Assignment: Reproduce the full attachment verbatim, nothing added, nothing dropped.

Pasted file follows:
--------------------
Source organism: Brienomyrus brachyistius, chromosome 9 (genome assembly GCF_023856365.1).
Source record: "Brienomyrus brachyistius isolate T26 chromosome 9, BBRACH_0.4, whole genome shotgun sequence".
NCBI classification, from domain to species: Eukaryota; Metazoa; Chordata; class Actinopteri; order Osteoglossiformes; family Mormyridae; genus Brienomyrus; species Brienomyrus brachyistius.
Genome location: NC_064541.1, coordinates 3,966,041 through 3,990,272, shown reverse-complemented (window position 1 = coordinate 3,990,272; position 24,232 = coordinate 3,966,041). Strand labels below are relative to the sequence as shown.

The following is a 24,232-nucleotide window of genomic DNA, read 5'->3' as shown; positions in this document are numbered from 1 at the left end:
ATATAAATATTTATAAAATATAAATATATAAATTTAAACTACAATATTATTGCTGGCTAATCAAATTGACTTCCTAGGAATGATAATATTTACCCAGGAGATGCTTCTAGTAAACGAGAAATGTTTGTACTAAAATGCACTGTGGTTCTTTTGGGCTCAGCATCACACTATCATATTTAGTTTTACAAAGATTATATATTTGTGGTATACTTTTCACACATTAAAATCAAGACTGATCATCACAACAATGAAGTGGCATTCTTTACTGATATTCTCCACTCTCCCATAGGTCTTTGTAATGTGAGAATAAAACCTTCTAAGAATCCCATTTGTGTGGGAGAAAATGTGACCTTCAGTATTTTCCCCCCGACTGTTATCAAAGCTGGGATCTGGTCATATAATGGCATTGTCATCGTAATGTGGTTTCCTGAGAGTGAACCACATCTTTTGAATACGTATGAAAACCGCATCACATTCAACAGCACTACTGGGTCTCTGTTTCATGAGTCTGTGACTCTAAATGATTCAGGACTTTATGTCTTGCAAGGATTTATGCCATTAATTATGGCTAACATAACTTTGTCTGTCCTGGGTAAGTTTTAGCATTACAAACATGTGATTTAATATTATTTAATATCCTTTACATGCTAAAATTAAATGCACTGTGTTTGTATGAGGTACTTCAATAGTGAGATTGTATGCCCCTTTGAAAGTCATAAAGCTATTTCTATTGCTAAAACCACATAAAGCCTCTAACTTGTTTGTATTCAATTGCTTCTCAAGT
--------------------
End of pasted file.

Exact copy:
Source organism: Brienomyrus brachyistius, chromosome 9 (genome assembly GCF_023856365.1).
Source record: "Brienomyrus brachyistius isolate T26 chromosome 9, BBRACH_0.4, whole genome shotgun sequence".
NCBI classification, from domain to species: Eukaryota; Metazoa; Chordata; class Actinopteri; order Osteoglossiformes; family Mormyridae; genus Brienomyrus; species Brienomyrus brachyistius.
Genome location: NC_064541.1, coordinates 3,966,041 through 3,990,272, shown reverse-complemented (window position 1 = coordinate 3,990,272; position 24,232 = coordinate 3,966,041). Strand labels below are relative to the sequence as shown.

The following is a 24,232-nucleotide window of genomic DNA, read 5'->3' as shown; positions in this document are numbered from 1 at the left end:
ATATAAATATTTATAAAATATAAATATATAAATTTAAACTACAATATTATTGCTGGCTAATCAAATTGACTTCCTAGGAATGATAATATTTACCCAGGAGATGCTTCTAGTAAACGAGAAATGTTTGTACTAAAATGCACTGTGGTTCTTTTGGGCTCAGCATCACACTATCATATTTAGTTTTACAAAGATTATATATTTGTGGTATACTTTTCACACATTAAAATCAAGACTGATCATCACAACAATGAAGTGGCATTCTTTACTGATATTCTCCACTCTCCCATAGGTCTTTGTAATGTGAGAATAAAACCTTCTAAGAATCCCATTTGTGTGGGAGAAAATGTGACCTTCAGTATTTTCCCCCCGACTGTTATCAAAGCTGGGATCTGGTCATATAATGGCATTGTCATCGTAATGTGGTTTCCTGAGAGTGAACCACATCTTTTGAATACGTATGAAAACCGCATCACATTCAACAGCACTACTGGGTCTCTGTTTCATGAGTCTGTGACTCTAAATGATTCAGGACTTTATGTCTTGCAAGGATTTATGCCATTAATTATGGCTAACATAACTTTGTCTGTCCTGGGTAAGTTTTAGCATTACAAACATGTGATTTAATATTATTTAATATCCTTTACATGCTAAAATTAAATGCACTGTGTTTGTATGAGGTACTTCAATAGTGAGATTGTATGCCCCTTTGAAAGTCATAAAGCTATTTCTATTGCTAAAACCACATAAAGCCTCTAACTTGTTTGTATTCAATTGCTTCTCAAGT